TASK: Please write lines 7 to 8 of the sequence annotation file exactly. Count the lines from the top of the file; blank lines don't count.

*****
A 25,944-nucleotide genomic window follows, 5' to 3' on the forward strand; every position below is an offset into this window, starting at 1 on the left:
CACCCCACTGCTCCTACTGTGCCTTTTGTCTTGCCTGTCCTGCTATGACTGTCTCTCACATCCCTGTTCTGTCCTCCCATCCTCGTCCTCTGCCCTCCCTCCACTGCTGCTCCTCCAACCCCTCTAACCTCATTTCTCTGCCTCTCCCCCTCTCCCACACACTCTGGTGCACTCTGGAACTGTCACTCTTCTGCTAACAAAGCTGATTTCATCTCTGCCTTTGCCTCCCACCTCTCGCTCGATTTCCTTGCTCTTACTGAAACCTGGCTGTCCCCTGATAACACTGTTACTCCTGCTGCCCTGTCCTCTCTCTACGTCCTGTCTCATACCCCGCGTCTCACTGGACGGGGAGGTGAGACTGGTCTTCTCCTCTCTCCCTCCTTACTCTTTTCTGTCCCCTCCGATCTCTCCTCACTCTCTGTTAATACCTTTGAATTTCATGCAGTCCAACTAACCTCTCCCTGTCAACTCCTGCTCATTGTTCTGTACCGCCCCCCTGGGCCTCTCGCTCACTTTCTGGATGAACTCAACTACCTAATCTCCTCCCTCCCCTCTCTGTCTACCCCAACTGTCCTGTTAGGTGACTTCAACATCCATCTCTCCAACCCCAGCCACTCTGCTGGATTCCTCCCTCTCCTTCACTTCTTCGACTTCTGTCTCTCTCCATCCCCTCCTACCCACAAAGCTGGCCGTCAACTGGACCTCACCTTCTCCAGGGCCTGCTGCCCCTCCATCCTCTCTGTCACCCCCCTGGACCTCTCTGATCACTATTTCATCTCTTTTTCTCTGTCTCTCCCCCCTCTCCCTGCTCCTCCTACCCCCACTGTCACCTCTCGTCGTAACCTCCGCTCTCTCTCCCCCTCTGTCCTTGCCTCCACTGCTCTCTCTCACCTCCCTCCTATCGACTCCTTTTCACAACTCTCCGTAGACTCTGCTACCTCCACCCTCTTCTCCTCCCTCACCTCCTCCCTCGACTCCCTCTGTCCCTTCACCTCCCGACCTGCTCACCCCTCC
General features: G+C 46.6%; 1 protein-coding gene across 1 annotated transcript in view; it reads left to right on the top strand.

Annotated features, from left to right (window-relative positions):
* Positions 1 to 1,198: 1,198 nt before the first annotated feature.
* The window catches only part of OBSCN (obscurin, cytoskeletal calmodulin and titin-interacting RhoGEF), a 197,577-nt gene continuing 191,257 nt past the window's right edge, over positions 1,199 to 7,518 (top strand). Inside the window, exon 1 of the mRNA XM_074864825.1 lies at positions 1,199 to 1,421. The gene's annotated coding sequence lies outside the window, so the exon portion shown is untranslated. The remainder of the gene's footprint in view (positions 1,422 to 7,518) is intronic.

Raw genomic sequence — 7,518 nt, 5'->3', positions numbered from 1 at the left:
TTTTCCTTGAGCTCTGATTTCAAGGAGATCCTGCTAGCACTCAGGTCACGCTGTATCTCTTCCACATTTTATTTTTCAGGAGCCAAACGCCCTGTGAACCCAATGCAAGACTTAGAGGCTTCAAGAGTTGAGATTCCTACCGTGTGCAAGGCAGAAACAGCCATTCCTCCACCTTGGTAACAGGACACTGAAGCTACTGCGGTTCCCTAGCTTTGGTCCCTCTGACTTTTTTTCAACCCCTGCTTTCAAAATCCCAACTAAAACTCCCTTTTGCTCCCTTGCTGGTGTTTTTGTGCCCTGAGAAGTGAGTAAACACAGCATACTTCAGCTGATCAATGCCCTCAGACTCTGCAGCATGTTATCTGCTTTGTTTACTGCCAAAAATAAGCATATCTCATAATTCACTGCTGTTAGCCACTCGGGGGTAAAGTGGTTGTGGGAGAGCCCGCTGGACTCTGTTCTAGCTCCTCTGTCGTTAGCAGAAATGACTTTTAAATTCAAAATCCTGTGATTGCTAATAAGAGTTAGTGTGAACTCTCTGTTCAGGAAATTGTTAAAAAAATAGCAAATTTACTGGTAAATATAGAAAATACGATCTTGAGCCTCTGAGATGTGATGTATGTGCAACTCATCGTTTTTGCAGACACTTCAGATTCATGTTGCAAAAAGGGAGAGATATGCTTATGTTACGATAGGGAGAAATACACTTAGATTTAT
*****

Raw genomic sequence — 7,518 nt, 5'->3', positions numbered from 1 at the left:
TTTTCCTTGAGCTCTGATTTCAAGGAGATCCTGCTAGCACTCAGGTCACGCTGTATCTCTTCCACATTTTATTTTTCAGGAGCCAAACGCCCTGTGAACCCAATGCAAGACTTAGAGGCTTCAAGAGTTGAGATTCCTACCGTGTGCAAGGCAGAAACAGCCATTCCTCCACCTTGGTAACAGGACACTGAAGCTACTGCGGTTCCCTAGCTTTGGTCCCTCTGACTTTTTTTCAACCCCTGCTTTCAAAATCCCAACTAAAACTCCCTTTTGCTCCCTTGCTGGTGTTTTTGTGCCCTGAGAAGTGAGTAAACACAGCATACTTCAGCTGATCAATGCCCTCAGACTCTGCAGCATGTTATCTGCTTTGTTTACTGCCAAAAATAAGCATATCTCATAATTCACTGCTGTTAGCCACTCGGGGGTAAAGTGGTTGTGGGAGAGCCCGCTGGACTCTGTTCTAGCTCCTCTGTCGTTAGCAGAAATGACTTTTAAATTCAAAATCCTGTGATTGCTAATAAGAGTTAGTGTGAACTCTCTGTTCAGGAAATTGTTAAAAAAATAGCAAATTTACTGGTAAATATAGAAAATACGATCTTGAGCCTCTGAGATGTGATGTATGTGCAACTCATCGTTTTTGCAGACACTTCAGATTCATGTTGCAAAAAGGGAGAGATATGCTTATGTTACGATAGGGAGAAATACACTTAGATTTAT